- Table of Contents
- Photoshop CS3, CS4, and Lightroom
- Editing Photos
- Creating Special Effects
- Color Correcting Images
- Retouching People and Portraits
- Showing Off Your Work
- Managing Your Images
Creating a Better Workflow
- Batch Process Photos with Image Processor
- View RSS Feeds in Bridge
- Mine Photoshop CS2's Hidden (And Not So Hidden) Gems
- Pick Your Fonts Visually in CS2
- Tame Your Photoshop CS2 Menus with new Customized Workspaces
- Add Color to Your Photoshop Menus with Customized Workspaces
- Take Stock in Photoshop CS2
- Transforming in Perspective with Photoshop CS2
- Easily Adding Metadata to Your Images
- Changing Multiple Type Layers
- Easy Image Resizing in Photoshop CS2
- Creating a Killer Panorama
- Boost Color in Your Photos with Actions
- Make Your Own Camera Raw Settings
- Add Copyright and Personal Info to Multiple Images
- Automate Photoshop Using Actions
- Change an Existing Action
- Process Multiple Raw Photos at Once
- Using Photoshop with the Creative Suite
- Video Tutorials
- Additional Resources
- What is Photoshop?
- Basics and Setup
- Color Management
- Paths and Shapes
- Painting and Brushes
- Color and Value
- Restoring, Manipulating, and Compositing
- Saving and Exporting
- Actions and Automation
- Building Web Graphics With ImageReady
- Working With Adobe Version Cue
- Cool, Quick Effects
Easily Adding Metadata to Your Images
Last updated Mar 14, 2003.
Just so we’re all starting on the same page here, let me explain that metadata is information (such as copyright, caption, keywords, URL, etc.) about your images or photos. However, it’s not stored as part of the visible image or photo like a watermark. Instead, this information is stored within the file itself. So whenever you exchange this file with someone else, you can rest assured that your metadata goes along with it. Most modern graphics programs can display metadata, and some can even use it to help you organize your images. Let’s take a look at how to enter metadata.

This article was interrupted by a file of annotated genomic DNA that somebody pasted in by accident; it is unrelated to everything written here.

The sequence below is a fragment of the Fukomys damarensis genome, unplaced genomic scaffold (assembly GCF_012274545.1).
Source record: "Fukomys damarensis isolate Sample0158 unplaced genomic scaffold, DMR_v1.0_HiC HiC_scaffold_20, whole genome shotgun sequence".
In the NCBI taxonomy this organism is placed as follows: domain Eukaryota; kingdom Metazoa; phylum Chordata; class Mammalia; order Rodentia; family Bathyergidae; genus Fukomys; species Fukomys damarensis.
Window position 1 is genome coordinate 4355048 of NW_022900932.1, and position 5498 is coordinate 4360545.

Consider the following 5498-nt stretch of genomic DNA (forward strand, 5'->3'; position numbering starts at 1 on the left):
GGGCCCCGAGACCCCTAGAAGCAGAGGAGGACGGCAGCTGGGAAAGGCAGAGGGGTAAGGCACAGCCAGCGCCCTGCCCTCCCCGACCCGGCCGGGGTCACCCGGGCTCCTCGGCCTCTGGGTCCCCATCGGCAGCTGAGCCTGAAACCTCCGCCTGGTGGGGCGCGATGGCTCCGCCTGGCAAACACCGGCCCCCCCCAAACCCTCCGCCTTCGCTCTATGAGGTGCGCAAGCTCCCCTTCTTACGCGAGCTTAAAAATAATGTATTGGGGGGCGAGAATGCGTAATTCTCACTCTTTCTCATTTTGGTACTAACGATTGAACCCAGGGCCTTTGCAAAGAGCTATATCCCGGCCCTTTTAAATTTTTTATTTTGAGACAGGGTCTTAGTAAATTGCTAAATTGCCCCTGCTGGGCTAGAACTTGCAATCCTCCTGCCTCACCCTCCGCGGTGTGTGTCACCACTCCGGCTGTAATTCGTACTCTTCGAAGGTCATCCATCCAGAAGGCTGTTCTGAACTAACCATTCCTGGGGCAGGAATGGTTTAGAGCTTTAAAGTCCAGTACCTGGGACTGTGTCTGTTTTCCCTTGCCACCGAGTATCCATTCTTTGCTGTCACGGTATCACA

STEP ONE: Find a photo from a group of photos to which you’d like to add your copyright and contact information. Then open this file in Photoshop by choosing File > Open.
Step 1 Opening a file in Photoshop
STEP TWO: Next, choose File > File Info. This will open, you guessed it, the File Info dialog box where you can add the metadata.
Step 2 The File Info dialog box
STEP THREE: As you can see, there are lots of types of information (metadata) that you can enter. In the center are the main ones we’re going to concentrate on in this example, but you can see on the left side that there are many categories of file information that can be added to an image.
Step 3 Various file info fields available for an image
STEP FOUR: First, let’s start with the contact information. Enter your name in the Author textbox, your title if needed, and a description or caption of this image.
Step 4 Entering in some basic contact information
STEP FIVE: Next, select the IPTC Contact item on the left side. The International Press Telecommunications Council has established an information standard to identify transmitted text and images. Enter your full contact information including address, city, state, phone, and email address.
Step 5 Entering more specific contact information
STEP SIX: Select the Description item on the top left to go back to the default screen once again. Now enter any copyright information that you’d like stored with this image as well as the URL for your Web site where people can find out about you or this particular image.
Step 6 Entering copyright information for your images
STEP SEVEN: When you’re done, click the small right facing arrow at the top right of the dialog and choose Save Metadata Template. This will open a small dialog asking you to name your template. Now, if you’re like me, you may be tempted to name it "Template 1" or something equally vague. Don’t do it. Give it a descriptive name so that when you come up with more templates in the future you’ll be able to tell them apart. Click OK when you’re done.
Step 7 Saving your own custom template
Okay, now that you’ve entered the metadata for one image, you can see how it’d be tedious to reenter this metadata for multiple images, especially if you have hundreds of similar images. Well fear not, because it’s really easy to use the template to apply the metadata to other images.
STEP EIGHT: First, open Adobe Bridge by choosing File > Browse. When Bridge opens, navigate to a folder of photos or images to which you’d like to add the same copyright and contact information.
Step 8 A folder of images to which you’d like to add the same copyright and contact information
STEP NINE: Select those images by clicking on them (or Shift-clicking to select multiple). Then choose Tools > Append Metadata > "YourTemplateName" (the one you just created).
Step 9 Applying the same template to all of your images at once
STEP TEN: Now, select an image in the browser area and choose File > File Info. You should see that the template’s metadata has been applied. Pretty slick huh?
Step 10 Verifying the metadata has indeed been changed
As I mentioned earlier, metadata information is embedded into your files, not on top of the images. The casual user will never see it, but it’s there in the file if ever you need to verify copyright. Now you have the time to go on editing your photos instead of wasting a bunch of time typing in repetitive information.